As the judgment points out, the grievance made by the employee under this section is two-fold. In the first place his grievance is that the employer has taken action against him without complying with Section 22; and in the second place he has also the grievance on merits 'which may be of much more seriousness and gravity for him' viz., that in point of fact he has been unfairly dealt with and his interest has really been prejudicially affected by the high-handed act of the employer. The right given to the workman to move the authority by lodging a complaint in this case is a distinct benefit given to him. Under the ordinary law of master and servant, a master would be entitled to dispense with the services of his servant without having to obtain permission in that behalf from any statutory authority. Section 22 of the Act, however, introduces restrictions on the master's right. So long as an industrial dispute is pending between the employer and his employees, the employer cannot discharge or punish, whether by dismissal or otherwise any of his employees concerned in the said dispute, without the requisite permission from the Appellate Tribunal. If the employer contravenes the provisions of Section 22,the employee is entitled to make a complaint in writing in the prescribed manner to the Appellate Tribunal and, on receiving such complaint, the Appellate Tribunal has to decide the complaint as if it is an appeal pending before it. The breach of the provisions or Section 22 by the employer is in a sense a condition precedent for the exercise of the jurisdiction conferred on the Labour Appellate Tribunal by Section 23. As soon as this condition precedent is satisfied the employee is given an additional right of making the employer's conduct the subject-matter of an industrial dispute without having to follow the normal procedure laid down in the Industrial Disputes Act. In an enquiry held under Section 23, two questions fall to be considered : Is the fact of contravention by the employer of the provisions of Section 22 proved If yes, is the order passed by the employer against the employee justified on the merits If both these questions are answered in favour of the employee, the Appellate Tribunal would no doubt be entitled to pass an appropriate order in favour of the employee. It the first point is answered in favour of the employee, but on the second point the finding is that, on the merits, the order passed by the employer against the employee is justified, then the breach of Section 22 proved against the employer may ordinarily be regarded as a technical breach and it may not, unless there are compelling facts in favour of the employee, justify any substantial order of compensation in favour of the employee. It is unnecessary to add that, if the first issue is answered against the employee, nothing further can be done under Section 23. What orders would meet the ends of justice in case of a technical breach of Section 22 would necessarily be a question of fact to be determined in the light of the circumstances of each case. In view of the decision of this Court in : (1955)ILLJ346SC , it would be impossible to accept Mr. Sen's argument that the only order which can be passed in proceedings under Section 23 is to grant a declaration that the employer has committed a breach of the provisions of Section 22. In Atherton West & Co., Ltd. Kanpur U. P. v. Suti Mill Mazdoor Union, 0065/1953 : (1953)IILLJ321SC , this Court has expressed a similar view in regard to the provisions of Section 23 of the Act.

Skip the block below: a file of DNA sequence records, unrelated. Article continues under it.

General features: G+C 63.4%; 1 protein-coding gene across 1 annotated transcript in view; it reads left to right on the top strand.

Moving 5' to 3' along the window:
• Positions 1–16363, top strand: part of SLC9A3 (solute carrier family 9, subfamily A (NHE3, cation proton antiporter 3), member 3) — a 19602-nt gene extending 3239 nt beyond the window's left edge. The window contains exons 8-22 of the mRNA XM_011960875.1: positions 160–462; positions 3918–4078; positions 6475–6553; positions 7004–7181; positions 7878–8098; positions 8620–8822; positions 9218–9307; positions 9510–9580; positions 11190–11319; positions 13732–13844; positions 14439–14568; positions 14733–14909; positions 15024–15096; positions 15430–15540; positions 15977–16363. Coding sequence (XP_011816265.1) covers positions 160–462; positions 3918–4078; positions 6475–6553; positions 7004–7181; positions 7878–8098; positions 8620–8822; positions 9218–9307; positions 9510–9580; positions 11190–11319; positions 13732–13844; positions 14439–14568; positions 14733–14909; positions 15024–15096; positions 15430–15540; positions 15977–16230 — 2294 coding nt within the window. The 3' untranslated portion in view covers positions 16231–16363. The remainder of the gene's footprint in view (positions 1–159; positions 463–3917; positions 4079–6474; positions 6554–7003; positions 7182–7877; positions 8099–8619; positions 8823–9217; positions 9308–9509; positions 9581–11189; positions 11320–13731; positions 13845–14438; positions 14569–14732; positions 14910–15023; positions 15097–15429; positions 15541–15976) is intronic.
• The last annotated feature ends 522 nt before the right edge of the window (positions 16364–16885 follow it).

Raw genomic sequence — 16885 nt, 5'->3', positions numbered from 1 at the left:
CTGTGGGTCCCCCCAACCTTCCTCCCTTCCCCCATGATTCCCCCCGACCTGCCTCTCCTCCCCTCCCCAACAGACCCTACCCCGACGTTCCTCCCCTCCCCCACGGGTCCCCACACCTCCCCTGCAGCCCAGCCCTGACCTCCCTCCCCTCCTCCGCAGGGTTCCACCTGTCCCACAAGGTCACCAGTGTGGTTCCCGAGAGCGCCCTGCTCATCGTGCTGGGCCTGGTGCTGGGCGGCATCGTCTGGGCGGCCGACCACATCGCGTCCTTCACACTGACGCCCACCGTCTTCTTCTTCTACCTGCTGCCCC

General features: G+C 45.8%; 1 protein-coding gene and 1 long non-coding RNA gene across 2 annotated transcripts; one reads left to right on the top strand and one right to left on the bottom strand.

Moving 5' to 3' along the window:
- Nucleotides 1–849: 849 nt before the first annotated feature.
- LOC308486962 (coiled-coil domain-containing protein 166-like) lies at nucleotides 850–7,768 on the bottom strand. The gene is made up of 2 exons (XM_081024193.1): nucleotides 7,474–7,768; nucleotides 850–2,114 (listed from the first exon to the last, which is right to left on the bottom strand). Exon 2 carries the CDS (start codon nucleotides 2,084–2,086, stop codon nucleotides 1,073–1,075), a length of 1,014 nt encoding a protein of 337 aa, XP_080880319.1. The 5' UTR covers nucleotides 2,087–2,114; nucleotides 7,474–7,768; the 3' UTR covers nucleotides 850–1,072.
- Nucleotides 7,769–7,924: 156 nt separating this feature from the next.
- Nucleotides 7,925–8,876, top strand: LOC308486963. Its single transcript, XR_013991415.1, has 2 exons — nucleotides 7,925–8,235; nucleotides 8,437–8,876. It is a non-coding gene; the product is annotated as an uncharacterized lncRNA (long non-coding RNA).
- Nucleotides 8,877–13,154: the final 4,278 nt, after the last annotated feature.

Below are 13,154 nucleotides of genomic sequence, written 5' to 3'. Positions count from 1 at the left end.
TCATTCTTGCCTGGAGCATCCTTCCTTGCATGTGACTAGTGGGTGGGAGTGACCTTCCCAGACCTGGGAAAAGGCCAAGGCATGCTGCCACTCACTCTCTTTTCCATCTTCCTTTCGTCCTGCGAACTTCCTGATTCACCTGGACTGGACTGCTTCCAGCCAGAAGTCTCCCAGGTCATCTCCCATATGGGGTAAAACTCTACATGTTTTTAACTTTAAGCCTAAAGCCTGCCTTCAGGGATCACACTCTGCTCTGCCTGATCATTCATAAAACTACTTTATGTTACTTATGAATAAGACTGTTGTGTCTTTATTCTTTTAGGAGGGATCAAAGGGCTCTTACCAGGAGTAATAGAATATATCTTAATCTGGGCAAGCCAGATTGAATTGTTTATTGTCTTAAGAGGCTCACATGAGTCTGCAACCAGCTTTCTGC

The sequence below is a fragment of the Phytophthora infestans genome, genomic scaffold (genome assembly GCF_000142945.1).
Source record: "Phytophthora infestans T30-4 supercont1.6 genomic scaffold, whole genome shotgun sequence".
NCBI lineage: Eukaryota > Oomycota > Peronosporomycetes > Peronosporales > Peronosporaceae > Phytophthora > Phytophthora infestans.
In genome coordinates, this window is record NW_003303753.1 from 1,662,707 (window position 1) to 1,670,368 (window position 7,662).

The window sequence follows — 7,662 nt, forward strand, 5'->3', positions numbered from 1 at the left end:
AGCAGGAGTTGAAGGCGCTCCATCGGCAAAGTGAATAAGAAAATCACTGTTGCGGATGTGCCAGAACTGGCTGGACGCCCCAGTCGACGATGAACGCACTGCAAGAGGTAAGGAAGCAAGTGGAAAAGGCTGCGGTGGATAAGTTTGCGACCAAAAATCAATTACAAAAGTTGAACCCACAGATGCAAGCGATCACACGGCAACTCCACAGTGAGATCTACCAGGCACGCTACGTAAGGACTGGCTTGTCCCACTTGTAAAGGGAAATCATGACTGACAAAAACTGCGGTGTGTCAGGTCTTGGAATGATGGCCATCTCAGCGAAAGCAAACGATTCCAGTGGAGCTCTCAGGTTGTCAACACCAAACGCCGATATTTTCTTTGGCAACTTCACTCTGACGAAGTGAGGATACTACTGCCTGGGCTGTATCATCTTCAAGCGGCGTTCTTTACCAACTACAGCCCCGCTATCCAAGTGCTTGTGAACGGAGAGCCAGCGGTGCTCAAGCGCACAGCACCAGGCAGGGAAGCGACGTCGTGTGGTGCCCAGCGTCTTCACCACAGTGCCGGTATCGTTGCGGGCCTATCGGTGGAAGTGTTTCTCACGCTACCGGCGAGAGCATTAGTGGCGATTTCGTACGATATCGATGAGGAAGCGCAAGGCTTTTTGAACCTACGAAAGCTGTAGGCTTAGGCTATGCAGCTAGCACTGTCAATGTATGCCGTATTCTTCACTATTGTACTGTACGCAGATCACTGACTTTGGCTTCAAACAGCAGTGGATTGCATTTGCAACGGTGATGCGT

5. In the present case we do not think that the Appellate Tribunal was justified in passing an order of compensation in favour of respondents. On the findings made by the Appellate Tribunal, it is clear that a proper enquiry was held by the appellant and, as the judgment of the Appellate Tribunal shows, the view taken by the enquiring officer and ultimately accepted by the appellant cannot be regarded as an unreasonable view. The conduct of the respondents which was held proved by the enquiring officer would undoubtedly justify their dismissal. Having regard to the facts of this case, therefore, we hold that the order of compensation passed by the Appellate Tribunal must be reversed. Mr. Sen has fairly and, in our opinion, rightly not challenged the order passed by the Appellate Tribunal in respect of provident fund, gratuity, etc., to which the respondents were entitled at the date of their dismissal. This order would, therefore, be confirmed. The result is that the appeal is partly allowed to the extent indicated. In the circumstances of this case we direct that the parties should bear their own costs throughout.